By Marion Maxwell.
They have been found by archaeologists at the bottom of Swiss lakes and in Egyptian tombs. In Germany they were placed under the beds of restless children and sprinkled in coffins.
They were widely believed to have the power to banish demons – not to mention bad breath and trapped wind. North American Puritans chewed them to while away the boredom of long sermons and scattered them round the house to get rid of fleas.
Widely thought to confer faithfulness on anyone who ate them, they were fed to pigeons – and lovers – to keep them from straying .
Maybe you’ve guessed – caraway seeds.
I had always assumed that caraway seeds were among those flavourings, like nutmeg or cinnamon, that came from far away places with strange sounding names. Until, that is, I heard tell of them being harvested in Fermanagh, in the townland of Cornerk to be exact, near Derrygonnelly.
The homestead at Cornerk had been tended by the Hassard family for generations. Set into the slopes of Navar mountain, it was small, but proudly self-sufficient. In front, a thick boxwood hedge made a natural fence for the kitchen garden that produced a grand show of flowers, vegetables, herbs and fruit.
When Annie Hassard moved into Cornerk in 1941, part of the role she inherited as woman of the house was to see to the harvesting of the caraway. It grew in a patch of the kitchen garden, a strong plant that had carrot-like leaves and produced, every other year, white flower heads from which the little brown crescent-shaped seeds would appear.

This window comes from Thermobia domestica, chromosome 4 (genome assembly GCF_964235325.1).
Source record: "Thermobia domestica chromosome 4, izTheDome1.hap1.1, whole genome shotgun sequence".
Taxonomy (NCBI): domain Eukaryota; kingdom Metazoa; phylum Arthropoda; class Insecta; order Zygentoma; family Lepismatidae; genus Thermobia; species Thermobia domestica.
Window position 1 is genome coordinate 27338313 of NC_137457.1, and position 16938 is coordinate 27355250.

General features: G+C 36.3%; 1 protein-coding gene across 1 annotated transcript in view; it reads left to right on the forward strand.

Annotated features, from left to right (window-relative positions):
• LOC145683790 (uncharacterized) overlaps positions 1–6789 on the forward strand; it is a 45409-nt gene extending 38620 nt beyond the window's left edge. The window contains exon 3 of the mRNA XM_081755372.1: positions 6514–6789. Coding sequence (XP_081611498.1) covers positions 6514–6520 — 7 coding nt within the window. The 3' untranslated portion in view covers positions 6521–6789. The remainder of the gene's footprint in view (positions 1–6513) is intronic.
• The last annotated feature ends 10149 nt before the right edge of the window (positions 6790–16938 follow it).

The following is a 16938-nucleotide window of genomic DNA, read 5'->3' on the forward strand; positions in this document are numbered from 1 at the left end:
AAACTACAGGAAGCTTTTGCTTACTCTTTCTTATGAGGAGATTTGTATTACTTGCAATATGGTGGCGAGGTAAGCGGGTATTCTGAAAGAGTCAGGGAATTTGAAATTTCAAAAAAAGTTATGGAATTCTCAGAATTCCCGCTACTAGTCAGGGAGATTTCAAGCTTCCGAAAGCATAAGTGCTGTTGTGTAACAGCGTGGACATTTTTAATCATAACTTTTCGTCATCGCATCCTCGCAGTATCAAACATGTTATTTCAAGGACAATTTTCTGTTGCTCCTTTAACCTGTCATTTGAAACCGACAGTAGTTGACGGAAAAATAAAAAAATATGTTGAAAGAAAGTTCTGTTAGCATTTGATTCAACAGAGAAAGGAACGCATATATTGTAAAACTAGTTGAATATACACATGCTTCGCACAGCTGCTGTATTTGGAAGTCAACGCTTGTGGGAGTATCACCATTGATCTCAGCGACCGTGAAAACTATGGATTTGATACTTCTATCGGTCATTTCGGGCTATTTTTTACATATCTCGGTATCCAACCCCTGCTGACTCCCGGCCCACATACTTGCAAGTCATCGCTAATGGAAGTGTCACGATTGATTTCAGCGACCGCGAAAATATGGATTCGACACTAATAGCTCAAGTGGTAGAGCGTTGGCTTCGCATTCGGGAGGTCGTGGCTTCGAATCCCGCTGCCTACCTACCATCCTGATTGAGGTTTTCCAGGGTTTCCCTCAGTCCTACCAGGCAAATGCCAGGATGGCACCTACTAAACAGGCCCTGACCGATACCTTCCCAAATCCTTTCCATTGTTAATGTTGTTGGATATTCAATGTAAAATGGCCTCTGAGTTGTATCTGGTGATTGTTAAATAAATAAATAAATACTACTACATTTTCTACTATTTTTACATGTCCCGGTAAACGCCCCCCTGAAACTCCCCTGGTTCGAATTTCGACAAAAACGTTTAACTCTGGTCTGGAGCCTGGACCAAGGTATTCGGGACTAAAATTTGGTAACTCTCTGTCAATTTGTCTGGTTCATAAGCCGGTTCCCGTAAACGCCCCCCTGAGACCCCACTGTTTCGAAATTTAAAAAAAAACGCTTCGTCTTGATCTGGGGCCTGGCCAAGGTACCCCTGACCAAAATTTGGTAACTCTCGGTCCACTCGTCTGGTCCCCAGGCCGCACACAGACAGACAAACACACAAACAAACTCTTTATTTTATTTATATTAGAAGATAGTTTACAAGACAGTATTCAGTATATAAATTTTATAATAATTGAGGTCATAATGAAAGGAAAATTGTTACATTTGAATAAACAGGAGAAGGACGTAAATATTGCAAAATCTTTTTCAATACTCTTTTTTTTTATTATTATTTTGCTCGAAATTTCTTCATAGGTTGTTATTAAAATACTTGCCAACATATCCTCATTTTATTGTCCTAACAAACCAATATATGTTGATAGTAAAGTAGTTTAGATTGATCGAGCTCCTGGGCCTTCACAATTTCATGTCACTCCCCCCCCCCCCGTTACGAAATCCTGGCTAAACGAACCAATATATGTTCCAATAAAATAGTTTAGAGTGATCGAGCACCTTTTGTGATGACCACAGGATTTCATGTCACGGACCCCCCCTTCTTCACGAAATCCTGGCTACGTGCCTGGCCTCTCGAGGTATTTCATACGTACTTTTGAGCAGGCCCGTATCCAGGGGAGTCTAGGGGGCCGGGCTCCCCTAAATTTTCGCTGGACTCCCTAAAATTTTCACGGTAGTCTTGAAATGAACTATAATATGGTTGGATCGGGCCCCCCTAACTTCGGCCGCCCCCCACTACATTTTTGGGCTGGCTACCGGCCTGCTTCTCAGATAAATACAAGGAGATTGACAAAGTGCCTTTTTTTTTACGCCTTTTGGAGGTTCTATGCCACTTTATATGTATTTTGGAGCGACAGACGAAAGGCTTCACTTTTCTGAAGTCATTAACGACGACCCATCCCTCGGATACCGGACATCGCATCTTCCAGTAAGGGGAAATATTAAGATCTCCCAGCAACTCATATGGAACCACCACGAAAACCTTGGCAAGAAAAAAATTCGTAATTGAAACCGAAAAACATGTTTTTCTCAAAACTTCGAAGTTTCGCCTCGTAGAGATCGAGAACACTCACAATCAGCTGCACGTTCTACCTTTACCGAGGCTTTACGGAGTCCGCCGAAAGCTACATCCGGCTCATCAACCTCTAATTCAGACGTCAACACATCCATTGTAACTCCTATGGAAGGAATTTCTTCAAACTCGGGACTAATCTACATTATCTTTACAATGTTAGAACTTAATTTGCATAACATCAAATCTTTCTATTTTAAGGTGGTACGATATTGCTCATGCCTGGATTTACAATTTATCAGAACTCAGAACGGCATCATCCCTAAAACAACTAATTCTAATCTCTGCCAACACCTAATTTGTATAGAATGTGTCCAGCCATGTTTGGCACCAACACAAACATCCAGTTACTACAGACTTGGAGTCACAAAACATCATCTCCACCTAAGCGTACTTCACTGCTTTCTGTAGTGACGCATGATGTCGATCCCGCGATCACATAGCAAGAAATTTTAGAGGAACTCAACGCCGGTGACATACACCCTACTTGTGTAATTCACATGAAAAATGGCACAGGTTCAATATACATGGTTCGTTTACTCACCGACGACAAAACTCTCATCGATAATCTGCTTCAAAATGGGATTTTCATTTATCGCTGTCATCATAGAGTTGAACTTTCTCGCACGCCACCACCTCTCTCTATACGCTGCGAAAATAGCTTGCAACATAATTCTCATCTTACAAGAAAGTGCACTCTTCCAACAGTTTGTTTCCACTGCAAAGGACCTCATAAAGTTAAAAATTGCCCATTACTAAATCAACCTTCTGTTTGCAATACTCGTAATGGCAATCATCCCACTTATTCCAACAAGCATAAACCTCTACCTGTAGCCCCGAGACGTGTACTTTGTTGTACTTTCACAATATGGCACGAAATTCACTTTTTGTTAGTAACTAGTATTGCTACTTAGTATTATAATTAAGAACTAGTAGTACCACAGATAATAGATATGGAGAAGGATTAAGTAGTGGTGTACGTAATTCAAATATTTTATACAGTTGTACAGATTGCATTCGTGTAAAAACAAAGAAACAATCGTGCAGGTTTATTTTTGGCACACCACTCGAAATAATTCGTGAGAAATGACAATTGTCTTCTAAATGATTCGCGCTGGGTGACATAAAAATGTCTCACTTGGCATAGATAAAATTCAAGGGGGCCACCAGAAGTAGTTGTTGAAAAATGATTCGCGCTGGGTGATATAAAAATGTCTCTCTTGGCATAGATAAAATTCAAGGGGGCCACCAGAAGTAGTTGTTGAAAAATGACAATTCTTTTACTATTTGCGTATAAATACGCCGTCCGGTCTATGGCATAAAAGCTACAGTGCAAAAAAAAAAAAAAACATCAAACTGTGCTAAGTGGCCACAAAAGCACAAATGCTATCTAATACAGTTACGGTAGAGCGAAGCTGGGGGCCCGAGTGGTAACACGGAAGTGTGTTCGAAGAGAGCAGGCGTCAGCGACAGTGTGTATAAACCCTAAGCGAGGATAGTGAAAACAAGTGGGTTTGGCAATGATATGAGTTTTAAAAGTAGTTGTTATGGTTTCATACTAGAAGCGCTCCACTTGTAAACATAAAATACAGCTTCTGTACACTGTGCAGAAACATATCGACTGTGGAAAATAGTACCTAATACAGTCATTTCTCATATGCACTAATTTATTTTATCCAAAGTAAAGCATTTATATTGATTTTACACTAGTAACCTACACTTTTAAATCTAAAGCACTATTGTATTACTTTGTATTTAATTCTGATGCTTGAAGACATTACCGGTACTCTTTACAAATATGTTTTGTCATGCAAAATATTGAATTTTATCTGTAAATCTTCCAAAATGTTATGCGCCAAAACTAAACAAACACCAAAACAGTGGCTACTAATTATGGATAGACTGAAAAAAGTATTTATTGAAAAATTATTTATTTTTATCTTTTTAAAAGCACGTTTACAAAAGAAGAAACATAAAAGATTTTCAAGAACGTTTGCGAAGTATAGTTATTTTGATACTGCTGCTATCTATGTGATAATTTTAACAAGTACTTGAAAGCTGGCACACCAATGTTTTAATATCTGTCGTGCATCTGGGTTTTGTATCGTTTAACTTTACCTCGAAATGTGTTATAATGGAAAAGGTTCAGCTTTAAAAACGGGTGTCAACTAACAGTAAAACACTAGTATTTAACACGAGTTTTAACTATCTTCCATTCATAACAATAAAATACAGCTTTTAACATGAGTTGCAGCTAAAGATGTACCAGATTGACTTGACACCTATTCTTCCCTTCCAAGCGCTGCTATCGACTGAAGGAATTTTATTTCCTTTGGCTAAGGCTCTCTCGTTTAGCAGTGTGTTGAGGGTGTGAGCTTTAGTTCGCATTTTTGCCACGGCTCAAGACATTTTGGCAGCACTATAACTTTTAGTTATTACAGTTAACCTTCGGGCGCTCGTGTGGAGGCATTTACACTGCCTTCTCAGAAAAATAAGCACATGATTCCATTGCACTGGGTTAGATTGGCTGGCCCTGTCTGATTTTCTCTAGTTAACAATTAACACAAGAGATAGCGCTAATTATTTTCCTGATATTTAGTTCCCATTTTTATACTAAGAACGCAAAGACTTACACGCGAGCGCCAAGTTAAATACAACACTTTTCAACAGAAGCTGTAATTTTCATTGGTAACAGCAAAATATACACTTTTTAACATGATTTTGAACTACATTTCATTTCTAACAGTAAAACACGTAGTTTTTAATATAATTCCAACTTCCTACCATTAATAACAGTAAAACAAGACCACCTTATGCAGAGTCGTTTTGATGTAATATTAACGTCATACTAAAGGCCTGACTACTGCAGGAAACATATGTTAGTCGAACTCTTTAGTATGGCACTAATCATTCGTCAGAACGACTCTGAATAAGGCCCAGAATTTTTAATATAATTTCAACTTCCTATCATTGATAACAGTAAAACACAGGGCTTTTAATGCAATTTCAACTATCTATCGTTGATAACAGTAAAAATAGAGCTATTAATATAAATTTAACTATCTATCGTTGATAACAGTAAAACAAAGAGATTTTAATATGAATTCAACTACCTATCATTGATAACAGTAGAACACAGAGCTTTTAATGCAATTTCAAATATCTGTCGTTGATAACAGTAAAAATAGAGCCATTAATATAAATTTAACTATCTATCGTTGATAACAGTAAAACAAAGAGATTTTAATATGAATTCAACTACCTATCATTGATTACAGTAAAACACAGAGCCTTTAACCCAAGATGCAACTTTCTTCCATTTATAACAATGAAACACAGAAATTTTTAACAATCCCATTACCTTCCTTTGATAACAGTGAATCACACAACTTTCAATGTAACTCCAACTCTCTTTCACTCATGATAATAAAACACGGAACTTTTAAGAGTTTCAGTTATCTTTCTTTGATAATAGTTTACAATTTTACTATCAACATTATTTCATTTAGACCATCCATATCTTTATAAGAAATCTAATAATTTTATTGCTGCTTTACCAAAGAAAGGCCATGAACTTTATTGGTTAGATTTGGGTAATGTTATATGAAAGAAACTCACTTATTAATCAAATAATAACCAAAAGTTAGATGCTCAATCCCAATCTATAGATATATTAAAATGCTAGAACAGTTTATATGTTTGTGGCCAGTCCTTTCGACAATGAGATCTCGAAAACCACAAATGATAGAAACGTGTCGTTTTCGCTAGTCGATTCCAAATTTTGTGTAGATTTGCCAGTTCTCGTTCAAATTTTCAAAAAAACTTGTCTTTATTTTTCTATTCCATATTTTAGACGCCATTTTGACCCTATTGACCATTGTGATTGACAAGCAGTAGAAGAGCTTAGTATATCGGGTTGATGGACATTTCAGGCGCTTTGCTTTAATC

On a good day in July, a white sheet would be spread out, the patch would be scythed, sheaves formed and laid out in little bundles to dry. Then you shook them till there wasn’t a seed left on the chaff. Done up in white paper tea bags saved over the winter, caraway seeds made a welcome present for friends and neighbours.
The broader picture is that Annie’s caraway patch at Cornerk forms one tiny part of a distribution map that takes in much of Central and Northern Europe. It’s a taste map too, on which you can chart the uses of caraway with its distinctive aniseed-like flavour in various regional specialities – eaten with cheeses, used to flavour sauerkraut, added to breads and cakes. Caraway’s essential oil is a key ingredient in severa liqueurs such as Kummel.
In France, it earns the nicknames ‘mountain cumin’ or ‘fool’s aniseed’ but the proper word is carvi -and so a Frenchman would have no problem understanding an Ulsterman who referred to his beloved caraway seed cake as ‘carvy’ : the word is a direct import, via Scots, from French.
Now that Irish cuisine has discovered lemongrass and cardamom, caraway is right out of fashion. Yet only half a century ago, it was a common addition here to anything from soda bread to potato bread to madeira cake, an attempt – no doubt – to add interest to food that had to be eaten all-too-often.
With caraway, you love it or loathe it. Me, I’m banned by my husband from using it in our kitchen: seemingly, an army of aunts insisted on feeding him caraway seed cake at birthday parties and he couldn’t abide it. As to the power of caraway to command faithfulness, I can happily claim not to be reliant on it in our house, but I’m tickled to learn – if you believe all you read – that a more high-profile wife, Anne Boleyn, made use of caraway seeds in securing her marriage to Henry VIII. Caraway worked its magic in their courtship, not by keeping his heart lassoed to hers, but because it cured his indigestion and stopped his hiccups.